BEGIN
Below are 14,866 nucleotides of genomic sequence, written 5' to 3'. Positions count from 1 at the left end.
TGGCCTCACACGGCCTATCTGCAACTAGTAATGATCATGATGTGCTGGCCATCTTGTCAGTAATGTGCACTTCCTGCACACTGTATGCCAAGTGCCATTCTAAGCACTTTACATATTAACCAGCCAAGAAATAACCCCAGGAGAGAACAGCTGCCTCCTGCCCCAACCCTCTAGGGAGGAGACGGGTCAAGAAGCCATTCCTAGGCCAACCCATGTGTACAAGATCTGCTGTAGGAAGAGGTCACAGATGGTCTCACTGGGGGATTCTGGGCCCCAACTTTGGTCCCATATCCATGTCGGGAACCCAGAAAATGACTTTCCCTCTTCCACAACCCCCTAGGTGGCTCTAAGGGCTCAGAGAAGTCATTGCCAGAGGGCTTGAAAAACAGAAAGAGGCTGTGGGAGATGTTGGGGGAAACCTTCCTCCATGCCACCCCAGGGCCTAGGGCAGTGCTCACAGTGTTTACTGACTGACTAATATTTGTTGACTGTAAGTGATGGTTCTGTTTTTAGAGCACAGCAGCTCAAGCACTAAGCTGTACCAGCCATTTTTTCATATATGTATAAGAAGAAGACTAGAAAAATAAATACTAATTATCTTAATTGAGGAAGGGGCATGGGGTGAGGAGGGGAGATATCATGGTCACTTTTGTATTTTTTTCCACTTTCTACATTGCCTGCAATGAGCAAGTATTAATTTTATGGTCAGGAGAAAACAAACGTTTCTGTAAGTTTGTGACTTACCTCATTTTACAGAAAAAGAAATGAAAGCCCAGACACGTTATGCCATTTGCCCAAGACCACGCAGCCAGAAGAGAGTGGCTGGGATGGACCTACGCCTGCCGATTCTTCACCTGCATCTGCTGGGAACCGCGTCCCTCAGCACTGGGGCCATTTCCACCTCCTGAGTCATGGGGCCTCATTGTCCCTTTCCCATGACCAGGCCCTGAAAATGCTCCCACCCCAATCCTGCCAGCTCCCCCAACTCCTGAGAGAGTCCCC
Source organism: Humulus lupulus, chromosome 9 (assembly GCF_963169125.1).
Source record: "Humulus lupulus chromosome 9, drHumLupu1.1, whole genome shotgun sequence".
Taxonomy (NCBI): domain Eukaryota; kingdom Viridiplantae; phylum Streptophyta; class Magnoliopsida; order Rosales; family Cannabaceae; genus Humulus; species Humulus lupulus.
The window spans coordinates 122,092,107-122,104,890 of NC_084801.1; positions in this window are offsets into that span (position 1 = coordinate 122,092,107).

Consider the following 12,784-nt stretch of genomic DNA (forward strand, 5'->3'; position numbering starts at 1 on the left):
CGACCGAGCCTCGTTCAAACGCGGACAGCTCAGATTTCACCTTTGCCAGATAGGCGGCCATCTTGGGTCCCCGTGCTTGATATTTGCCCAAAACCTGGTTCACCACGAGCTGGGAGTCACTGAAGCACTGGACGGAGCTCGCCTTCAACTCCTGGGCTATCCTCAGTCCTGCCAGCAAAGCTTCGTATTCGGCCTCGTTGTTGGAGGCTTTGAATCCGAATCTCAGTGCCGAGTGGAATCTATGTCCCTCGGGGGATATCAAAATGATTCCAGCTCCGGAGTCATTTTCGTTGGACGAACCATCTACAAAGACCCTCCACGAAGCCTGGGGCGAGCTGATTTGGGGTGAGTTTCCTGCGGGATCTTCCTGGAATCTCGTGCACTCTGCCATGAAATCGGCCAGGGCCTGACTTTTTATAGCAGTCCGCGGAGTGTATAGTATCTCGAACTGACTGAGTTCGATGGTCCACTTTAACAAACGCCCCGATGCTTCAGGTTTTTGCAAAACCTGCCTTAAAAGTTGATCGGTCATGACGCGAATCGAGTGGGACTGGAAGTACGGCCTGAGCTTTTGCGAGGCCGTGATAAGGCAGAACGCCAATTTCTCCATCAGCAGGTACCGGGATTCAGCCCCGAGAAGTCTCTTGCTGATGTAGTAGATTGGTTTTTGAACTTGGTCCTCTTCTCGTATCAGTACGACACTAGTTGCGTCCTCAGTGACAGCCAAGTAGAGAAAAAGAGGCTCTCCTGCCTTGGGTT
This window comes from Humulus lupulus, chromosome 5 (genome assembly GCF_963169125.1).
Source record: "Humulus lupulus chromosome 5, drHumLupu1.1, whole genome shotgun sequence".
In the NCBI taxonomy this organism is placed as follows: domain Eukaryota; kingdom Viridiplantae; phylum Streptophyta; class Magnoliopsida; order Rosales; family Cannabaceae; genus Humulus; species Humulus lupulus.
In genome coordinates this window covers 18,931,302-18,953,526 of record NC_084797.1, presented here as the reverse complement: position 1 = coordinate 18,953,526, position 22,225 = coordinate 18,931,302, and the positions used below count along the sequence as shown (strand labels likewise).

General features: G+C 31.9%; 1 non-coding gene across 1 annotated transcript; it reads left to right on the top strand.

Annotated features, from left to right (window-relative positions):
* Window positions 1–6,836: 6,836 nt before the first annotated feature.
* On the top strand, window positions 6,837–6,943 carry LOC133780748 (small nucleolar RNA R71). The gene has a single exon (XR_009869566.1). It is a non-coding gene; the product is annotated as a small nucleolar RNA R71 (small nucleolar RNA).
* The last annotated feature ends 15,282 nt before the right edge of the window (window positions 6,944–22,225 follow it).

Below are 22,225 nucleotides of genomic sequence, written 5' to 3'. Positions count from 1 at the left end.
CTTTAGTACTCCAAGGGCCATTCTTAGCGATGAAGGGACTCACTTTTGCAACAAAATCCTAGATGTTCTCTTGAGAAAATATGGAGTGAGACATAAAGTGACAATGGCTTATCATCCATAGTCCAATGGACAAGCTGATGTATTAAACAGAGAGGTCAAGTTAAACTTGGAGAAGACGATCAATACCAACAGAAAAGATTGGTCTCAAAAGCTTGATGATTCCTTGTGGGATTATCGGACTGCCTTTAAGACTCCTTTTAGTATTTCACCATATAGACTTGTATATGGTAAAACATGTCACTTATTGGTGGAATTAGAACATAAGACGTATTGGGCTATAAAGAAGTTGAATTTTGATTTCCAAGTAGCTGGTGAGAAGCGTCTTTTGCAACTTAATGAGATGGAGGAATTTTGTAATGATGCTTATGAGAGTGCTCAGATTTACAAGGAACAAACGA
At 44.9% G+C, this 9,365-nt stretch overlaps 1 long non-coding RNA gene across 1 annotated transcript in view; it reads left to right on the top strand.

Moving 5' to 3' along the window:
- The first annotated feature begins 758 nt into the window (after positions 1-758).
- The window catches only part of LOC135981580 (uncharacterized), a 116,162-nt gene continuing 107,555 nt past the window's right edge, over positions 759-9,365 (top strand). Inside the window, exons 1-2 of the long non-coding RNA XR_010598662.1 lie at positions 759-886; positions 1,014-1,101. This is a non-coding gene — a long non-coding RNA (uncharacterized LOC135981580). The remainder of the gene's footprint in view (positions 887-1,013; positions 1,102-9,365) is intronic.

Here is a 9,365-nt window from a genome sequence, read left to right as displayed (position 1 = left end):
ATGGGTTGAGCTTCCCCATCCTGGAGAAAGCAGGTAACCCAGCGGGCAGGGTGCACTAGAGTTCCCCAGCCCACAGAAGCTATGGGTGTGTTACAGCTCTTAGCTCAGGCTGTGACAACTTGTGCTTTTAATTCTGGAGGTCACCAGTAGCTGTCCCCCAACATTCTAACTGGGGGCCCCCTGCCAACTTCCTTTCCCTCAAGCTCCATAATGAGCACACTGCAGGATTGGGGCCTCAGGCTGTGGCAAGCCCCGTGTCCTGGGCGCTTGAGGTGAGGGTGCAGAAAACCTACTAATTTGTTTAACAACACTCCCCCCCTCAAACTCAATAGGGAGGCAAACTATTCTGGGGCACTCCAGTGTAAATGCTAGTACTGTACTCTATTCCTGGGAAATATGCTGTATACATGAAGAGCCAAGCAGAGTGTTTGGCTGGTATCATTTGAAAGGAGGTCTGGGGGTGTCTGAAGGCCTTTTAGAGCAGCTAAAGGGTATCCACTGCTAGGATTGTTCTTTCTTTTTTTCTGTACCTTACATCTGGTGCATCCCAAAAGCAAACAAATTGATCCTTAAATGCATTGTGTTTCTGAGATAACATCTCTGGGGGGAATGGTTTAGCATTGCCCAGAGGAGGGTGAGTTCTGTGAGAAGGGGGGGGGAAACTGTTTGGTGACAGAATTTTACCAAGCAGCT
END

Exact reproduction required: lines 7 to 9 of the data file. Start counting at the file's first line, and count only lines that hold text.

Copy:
Consider the following 12,784-nt stretch of genomic DNA (forward strand, 5'->3'; position numbering starts at 1 on the left):
CGACCGAGCCTCGTTCAAACGCGGACAGCTCAGATTTCACCTTTGCCAGATAGGCGGCCATCTTGGGTCCCCGTGCTTGATATTTGCCCAAAACCTGGTTCACCACGAGCTGGGAGTCACTGAAGCACTGGACGGAGCTCGCCTTCAACTCCTGGGCTATCCTCAGTCCTGCCAGCAAAGCTTCGTATTCGGCCTCGTTGTTGGAGGCTTTGAATCCGAATCTCAGTGCCGAGTGGAATCTATGTCCCTCGGGGGATATCAAAATGATTCCAGCTCCGGAGTCATTTTCGTTGGACGAACCATCTACAAAGACCCTCCACGAAGCCTGGGGCGAGCTGATTTGGGGTGAGTTTCCTGCGGGATCTTCCTGGAATCTCGTGCACTCTGCCATGAAATCGGCCAGGGCCTGACTTTTTATAGCAGTCCGCGGAGTGTATAGTATCTCGAACTGACTGAGTTCGATGGTCCACTTTAACAAACGCCCCGATGCTTCAGGTTTTTGCAAAACCTGCCTTAAAAGTTGATCGGTCATGACGCGAATCGAGTGGGACTGGAAGTACGGCCTGAGCTTTTGCGAGGCCGTGATAAGGCAGAACGCCAATTTCTCCATCAGCAGGTACCGGGATTCAGCCCCGAGAAGTCTCTTGCTGATGTAGTAGATTGGTTTTTGAACTTGGTCCTCTTCTCGTATCAGTACGACACTAGTTGCGTCCTCAGTGACAGCCAAGTAGAGAAAAAGAGGCTCTCCTGCCTTGGGTT
This window comes from Humulus lupulus, chromosome 5 (genome assembly GCF_963169125.1).